Two short but super sweet hours went by in a hurry. I was surprisingly not that worried about Benji being a handful. And he was reportedly really well behaved the time we were gone (“slept like a baby!” said my folks). Thanks, mom, dad, and aunt, for keeping an eye on Benji and letting us enjoy a special date night.

Do you and your partner schedule date nights? What else do you do to keep the marriage alive? Do you find it even more necessary after having children?

These last two weeks have seen me returning to some of the things I used to do pre-Benji.

1) Exercise/Fitness: I joined this fitness program for new moms, Fit42 that has classes all over BC and in some other provinces in Canada and started with the least strenuous level as I had not been exercising since Benji’s birth. Overall, the classes have been really enjoyable and went at a good pace: some slightly more strenuous circuits than others. It is a good class to ease my way in to more challenging activities in a couple months, for example, jogging.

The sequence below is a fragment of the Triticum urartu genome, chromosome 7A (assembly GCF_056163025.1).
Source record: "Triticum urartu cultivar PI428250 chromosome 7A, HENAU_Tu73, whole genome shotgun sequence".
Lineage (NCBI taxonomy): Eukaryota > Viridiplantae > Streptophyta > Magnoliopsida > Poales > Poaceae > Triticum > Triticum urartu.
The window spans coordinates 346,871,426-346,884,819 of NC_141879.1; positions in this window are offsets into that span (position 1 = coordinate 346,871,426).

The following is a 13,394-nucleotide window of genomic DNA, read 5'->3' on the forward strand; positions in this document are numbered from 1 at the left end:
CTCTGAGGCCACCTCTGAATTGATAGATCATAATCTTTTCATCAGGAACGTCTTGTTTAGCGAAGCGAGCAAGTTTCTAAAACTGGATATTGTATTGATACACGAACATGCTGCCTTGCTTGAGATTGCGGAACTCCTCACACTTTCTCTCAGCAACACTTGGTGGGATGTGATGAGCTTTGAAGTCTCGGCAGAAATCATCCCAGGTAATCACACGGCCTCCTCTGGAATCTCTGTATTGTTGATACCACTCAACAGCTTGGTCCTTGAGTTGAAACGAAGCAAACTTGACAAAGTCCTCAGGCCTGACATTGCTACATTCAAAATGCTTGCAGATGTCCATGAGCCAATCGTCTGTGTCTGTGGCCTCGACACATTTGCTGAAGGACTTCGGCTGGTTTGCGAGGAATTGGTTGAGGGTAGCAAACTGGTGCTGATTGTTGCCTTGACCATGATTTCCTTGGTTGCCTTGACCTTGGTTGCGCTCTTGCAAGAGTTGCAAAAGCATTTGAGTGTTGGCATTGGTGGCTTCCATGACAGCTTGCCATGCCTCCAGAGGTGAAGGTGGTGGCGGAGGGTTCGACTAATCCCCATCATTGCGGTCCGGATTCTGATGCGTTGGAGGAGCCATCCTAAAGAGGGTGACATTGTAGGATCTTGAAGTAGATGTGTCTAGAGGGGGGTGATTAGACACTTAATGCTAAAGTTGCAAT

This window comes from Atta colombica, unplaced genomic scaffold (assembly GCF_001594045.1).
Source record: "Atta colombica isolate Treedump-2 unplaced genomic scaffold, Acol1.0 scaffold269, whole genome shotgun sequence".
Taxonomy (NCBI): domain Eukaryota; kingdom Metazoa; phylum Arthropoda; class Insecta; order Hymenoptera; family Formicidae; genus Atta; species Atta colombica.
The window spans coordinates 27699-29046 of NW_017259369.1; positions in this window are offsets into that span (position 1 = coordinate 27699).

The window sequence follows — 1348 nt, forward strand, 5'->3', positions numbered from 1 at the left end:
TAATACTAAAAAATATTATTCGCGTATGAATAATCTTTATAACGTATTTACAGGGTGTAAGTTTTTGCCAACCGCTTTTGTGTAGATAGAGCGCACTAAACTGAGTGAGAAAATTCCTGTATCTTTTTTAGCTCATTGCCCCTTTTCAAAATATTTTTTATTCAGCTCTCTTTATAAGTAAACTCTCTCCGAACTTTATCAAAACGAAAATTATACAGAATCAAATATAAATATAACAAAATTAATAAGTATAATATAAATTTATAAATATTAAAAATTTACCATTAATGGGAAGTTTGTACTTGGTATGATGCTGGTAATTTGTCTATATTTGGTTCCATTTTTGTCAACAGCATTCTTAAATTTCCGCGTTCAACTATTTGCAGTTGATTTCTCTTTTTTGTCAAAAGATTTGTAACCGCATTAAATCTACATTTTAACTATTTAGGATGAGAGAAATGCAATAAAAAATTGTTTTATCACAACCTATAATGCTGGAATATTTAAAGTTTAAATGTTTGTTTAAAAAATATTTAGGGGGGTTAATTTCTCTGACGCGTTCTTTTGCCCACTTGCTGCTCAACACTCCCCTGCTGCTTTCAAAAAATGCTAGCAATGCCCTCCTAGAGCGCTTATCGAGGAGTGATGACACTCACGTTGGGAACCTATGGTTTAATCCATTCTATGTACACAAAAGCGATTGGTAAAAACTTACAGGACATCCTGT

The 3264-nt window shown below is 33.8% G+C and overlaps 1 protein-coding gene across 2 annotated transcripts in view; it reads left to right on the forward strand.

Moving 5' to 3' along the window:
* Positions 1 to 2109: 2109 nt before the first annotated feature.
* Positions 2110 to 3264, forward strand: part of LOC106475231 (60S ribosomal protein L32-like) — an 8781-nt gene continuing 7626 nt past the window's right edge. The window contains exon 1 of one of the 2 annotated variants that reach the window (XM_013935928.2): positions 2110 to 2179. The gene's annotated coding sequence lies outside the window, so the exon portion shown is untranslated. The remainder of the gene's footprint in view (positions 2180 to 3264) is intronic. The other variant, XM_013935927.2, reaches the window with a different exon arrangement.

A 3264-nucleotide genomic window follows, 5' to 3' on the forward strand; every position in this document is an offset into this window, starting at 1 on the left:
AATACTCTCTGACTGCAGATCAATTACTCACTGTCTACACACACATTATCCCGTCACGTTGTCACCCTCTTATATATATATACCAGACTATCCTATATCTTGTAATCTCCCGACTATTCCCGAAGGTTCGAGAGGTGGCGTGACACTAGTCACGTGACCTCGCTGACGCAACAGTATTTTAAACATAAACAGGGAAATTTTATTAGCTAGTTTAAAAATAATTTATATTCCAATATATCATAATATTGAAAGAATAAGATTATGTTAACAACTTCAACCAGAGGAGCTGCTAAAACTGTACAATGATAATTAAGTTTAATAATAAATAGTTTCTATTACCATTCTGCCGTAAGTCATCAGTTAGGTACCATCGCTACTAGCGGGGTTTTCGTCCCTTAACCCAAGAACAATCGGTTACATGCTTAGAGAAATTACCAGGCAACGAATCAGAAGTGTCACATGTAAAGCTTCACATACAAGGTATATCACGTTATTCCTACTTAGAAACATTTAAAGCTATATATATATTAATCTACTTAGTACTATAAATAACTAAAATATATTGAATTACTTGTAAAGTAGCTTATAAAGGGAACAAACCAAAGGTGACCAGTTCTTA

20120413-144455.jpgI also started swimming again. It’s an exercise I have always enjoyed and still did when I was heavily pregnant at 36 weeks with Benji. So when I found out that the Vancouver Aquatic Center has child minding services Mondays, Wednesday, and Fridays from 9am – 1pm, I went out almost immediately, bought swim gear (did not take it with me from Australia!! How silly!), and hit the pool. Did 15 laps which left me feeling invigorated for the next few hours…hoping to be able to do at least 25 by the end of the month or early next month. Good to have some goals.